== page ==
LaDainian Tomlinson offered a classy response when he was not one of the 12 running backs selected to the NFL’s 100th Anniversary Team. Tomlinson, a 2017 inductee into the Pro Football Hall of Fame, said that he was “honored” to be one of the 24 former running backs that were named as finalists for the team.
Tomlinson did make one interesting comment when looking at the running backs that did make the anniversary team, a list that includes Jim Brown, Emmitt Smith, Barry Sanders, Walter Payton, Eric Dickerson, Gale Sayers, O.J. Simpson, Earl Campbell, Lenny Moore, Marion Motley, Steve Van Buren, and Dutch Clark. Notable finalists that did not make the cut include Tomlinson, Adrian Peterson, Tony Dorsett, Marshall Faulk, Marcus Allen, Jerome Bettis, Franco Harris, and Thurman Thomas.
“I’m surprised that there are no 21st century running backs on that list,” said Tomlinson, who started his career in 2001. “Emmitt Smith was the (most recent) guy drafted that’s on the list. So that’s a bit surprising.”
Tomlinson is right; no running back that was drafted after 1990 made the anniversary team. Smith, who retired after the 2004 season as the NFL‘s all-time leading rusher, is the youngest running back to make the list after turning 50 years old earlier this year. Half of the running backs that made the team started their careers before the Super Bowl era, while Smith, Sanders, Payton, Dickerson, and Simpson are the only running backs that started their careers during the Super Bowl era.
Maurice Jones-Drew, a former NFL running back and current analyst for NFL Network, thought that Tomlinson should have made the cut. He also said that Terrell Davis, a Hall of Fame running back and fellow NFL Network analyst, should have been one of the 24 finalists that received consideration for the anniversary team. Davis, also a 2017 Hall of Fame inductee, won league and Super Bowl MVP honors while becoming the fourth running back to rush for over 2,000 yards in a season. He started his career in 1995 but was forced to retire in 2002 due to a lingering knee injury. Eight years after Davis’ MVP season, Tomlinson won league MVP honors after breaking the single-season touchdown record.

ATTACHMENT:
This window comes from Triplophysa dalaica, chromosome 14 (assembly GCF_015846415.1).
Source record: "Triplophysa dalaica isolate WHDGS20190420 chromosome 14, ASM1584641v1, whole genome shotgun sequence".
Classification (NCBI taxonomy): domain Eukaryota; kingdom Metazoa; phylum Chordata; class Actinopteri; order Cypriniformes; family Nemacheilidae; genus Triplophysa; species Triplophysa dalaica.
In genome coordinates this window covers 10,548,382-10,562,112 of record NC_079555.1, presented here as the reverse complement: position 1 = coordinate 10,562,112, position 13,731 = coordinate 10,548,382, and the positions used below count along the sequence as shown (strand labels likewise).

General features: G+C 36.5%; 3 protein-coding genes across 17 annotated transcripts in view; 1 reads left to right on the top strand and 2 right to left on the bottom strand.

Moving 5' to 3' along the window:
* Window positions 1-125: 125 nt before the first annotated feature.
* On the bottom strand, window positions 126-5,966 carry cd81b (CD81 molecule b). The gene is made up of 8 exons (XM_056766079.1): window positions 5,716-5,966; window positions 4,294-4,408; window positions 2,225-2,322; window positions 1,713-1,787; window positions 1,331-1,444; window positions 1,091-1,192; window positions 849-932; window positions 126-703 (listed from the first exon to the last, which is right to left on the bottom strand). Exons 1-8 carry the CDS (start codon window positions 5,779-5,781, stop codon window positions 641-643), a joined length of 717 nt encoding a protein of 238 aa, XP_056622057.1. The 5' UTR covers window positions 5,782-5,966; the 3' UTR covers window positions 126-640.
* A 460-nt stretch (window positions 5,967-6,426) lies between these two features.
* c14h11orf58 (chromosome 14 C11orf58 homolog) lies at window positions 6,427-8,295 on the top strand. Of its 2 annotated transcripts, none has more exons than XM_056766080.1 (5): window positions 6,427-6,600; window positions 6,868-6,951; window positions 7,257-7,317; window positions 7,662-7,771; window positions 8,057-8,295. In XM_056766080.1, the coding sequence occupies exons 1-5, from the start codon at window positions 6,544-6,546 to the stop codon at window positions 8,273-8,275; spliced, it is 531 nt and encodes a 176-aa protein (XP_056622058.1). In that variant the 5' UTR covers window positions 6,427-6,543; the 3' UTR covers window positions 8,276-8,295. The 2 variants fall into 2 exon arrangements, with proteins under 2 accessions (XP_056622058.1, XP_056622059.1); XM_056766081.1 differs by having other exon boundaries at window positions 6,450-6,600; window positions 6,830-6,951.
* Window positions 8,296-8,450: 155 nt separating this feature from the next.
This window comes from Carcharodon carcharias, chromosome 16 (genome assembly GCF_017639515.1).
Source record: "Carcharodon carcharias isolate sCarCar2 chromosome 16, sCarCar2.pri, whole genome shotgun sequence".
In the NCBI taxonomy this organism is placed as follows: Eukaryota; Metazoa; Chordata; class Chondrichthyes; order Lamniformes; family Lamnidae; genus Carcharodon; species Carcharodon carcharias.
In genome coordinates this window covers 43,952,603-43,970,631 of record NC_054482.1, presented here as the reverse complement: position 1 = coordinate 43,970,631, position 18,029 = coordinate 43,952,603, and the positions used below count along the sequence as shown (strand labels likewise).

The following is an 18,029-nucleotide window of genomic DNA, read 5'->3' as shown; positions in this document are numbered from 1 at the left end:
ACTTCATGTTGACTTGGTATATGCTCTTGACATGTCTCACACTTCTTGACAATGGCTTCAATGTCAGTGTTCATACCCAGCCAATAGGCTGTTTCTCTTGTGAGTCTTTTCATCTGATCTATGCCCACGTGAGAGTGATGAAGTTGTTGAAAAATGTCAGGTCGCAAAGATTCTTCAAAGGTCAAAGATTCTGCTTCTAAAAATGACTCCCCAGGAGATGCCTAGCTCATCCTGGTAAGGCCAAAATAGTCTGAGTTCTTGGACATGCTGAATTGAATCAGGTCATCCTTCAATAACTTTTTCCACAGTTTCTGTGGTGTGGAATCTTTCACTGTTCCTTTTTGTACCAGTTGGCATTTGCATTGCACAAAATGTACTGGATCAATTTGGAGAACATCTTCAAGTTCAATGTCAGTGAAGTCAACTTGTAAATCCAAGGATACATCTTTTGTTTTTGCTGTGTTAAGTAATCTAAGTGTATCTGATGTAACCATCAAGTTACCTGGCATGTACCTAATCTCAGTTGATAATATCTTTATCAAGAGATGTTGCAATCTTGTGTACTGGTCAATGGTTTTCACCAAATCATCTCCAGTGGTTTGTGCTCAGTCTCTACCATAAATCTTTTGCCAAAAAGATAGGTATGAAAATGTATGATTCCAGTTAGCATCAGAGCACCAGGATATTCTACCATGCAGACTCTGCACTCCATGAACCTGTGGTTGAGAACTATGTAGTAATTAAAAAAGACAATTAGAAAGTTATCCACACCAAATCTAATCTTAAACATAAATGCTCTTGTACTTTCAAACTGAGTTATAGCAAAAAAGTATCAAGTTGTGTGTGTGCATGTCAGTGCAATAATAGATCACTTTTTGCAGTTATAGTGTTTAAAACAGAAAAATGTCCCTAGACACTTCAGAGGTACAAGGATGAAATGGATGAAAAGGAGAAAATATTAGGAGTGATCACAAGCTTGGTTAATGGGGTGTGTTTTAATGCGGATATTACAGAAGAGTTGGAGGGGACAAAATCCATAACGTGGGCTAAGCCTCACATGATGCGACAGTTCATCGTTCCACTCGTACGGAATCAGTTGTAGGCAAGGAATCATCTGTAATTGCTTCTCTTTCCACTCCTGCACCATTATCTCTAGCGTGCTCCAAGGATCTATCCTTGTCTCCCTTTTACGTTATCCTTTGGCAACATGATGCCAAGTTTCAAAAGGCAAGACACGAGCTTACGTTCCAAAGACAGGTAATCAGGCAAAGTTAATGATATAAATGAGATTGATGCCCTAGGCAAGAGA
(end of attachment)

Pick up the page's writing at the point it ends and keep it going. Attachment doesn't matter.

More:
“To win MVPs like both you guys did,” Jones-Drew said, “in an era when passing the football was kinda at its highest point. Granted, it’s higher now, but that’s when the passing game started going. For (Tomlinson) to have 31 touchdowns (in 2006) was amazing.”
With all due respect to the running backs that made the list, Tomlinson has a legitimate beef. The seventh leading rusher in NFL history, Tomlinson led the league in rushing twice and in rushing touchdowns on three different occasions. Tomlinson is also one of the most versatile backs in NFL history; he averaged nearly 64 catches a season during his first eight seasons that included 100 receptions in 2003. After a spectacular run with the Chargers, Tomlinson, widely regarded as the NFL’s best running back during the 2000s, helped lead the Jets to a stunning upset over the Patriots in the 2010 playoffs, the last time the Patriots have lost in the divisional round.
Other modern era backs, Peterson and former Seahawks running back Marshawn Lynch, also deserve future consideration for all-time teams. While the passing game has become the predominant means of attack for modern-day offenses, elite running games continue to separate the good from great teams. It was Lynch that was the focal point of Seattle’s offense during the Seahawks’ run to back-to-back Super Bowls earlier this decade. In Super Bowl XLIV, Seattle was upset by a Patriots team that also had a formidable rushing attack, led by LeGarrette Blount, who three years later teamed with Jay Ajayi to help the Eagles win their first Super Bowl in franchise history. A year later, the two-headed monster of Sony Michel and James White helped lead the Patriots to their third Super Bowl win in five years.
As you can see, the best NFL teams still rely on strong running backs to win championships. The evolution of the passing game, however, has made it harder to find elite running backs like Lynch and Peterson, the last running back to rush for over 2,000 yards in a season. It’s also made running backs like Lynch and Peterson more unique, as they thrived in an era where the rules have supported the passing game. Evolution, and as well as the continued physical nature of pro football, has also led to more dual running back offenses, a fact that only strengthens Lynch and Peterson’s cases to be on future all-time lists.
Tomlinson, to his credit, seems content with his place in NFL history. He is, rightfully so, worried about his era’s running backs getting the same recognition as the ones that played in previous eras. In order to get that recognition, today’s elite backs — such as by Cowboys Pro Bowler Ezekiel Elliott — will have to continue to find different ways to have success while leading their teams to championships.